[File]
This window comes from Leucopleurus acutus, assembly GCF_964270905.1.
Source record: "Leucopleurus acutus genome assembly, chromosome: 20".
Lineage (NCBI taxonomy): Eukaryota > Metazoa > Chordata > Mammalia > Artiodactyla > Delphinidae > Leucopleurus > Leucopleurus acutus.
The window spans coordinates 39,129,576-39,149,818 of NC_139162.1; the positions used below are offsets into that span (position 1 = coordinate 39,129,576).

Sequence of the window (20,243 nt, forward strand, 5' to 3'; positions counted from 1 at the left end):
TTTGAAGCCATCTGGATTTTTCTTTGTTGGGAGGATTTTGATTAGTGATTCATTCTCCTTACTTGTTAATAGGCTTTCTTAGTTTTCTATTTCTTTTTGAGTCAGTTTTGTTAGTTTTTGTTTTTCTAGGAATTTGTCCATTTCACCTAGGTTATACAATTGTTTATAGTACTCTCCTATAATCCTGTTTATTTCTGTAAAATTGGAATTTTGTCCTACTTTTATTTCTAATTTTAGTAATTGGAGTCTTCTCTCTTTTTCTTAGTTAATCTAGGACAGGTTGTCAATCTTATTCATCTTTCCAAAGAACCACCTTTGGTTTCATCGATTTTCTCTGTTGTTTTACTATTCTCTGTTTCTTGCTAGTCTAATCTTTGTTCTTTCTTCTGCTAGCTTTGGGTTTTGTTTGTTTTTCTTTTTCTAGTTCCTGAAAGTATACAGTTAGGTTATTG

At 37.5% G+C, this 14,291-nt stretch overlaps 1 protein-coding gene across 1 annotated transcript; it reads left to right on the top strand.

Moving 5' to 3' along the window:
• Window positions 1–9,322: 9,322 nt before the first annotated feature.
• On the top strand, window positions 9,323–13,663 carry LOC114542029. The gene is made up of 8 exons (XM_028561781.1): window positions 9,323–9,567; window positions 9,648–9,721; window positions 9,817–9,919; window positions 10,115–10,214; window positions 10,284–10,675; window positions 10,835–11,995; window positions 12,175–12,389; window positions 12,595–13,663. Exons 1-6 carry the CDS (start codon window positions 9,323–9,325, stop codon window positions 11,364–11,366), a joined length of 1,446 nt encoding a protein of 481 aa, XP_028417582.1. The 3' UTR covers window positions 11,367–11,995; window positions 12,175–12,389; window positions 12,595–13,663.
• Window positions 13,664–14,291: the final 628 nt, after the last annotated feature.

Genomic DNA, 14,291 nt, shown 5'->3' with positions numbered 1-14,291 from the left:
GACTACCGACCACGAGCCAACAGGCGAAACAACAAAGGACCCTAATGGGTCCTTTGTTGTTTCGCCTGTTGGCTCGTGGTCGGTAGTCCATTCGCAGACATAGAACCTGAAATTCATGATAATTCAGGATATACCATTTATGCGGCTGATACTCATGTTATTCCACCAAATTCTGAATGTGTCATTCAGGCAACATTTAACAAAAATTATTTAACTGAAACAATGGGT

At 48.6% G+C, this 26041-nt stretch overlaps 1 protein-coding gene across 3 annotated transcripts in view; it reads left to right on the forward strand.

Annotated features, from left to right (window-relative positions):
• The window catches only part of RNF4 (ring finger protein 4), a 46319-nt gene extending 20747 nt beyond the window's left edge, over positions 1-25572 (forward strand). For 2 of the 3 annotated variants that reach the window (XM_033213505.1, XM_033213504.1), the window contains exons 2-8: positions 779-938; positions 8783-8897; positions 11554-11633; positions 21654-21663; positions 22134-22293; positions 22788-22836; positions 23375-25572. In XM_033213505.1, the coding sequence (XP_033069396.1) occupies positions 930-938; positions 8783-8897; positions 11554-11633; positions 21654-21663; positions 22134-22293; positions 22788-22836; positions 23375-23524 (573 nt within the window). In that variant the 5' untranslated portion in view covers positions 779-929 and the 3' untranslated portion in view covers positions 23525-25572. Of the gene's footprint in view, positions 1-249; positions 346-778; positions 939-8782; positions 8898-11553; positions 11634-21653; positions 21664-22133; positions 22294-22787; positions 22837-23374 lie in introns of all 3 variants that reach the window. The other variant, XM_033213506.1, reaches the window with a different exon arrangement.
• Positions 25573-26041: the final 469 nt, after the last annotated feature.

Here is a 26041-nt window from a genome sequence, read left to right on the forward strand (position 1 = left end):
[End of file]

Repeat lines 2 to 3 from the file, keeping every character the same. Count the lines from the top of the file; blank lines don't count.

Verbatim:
Source record: "Leucopleurus acutus genome assembly, chromosome: 20".
Lineage (NCBI taxonomy): Eukaryota > Metazoa > Chordata > Mammalia > Artiodactyla > Delphinidae > Leucopleurus > Leucopleurus acutus.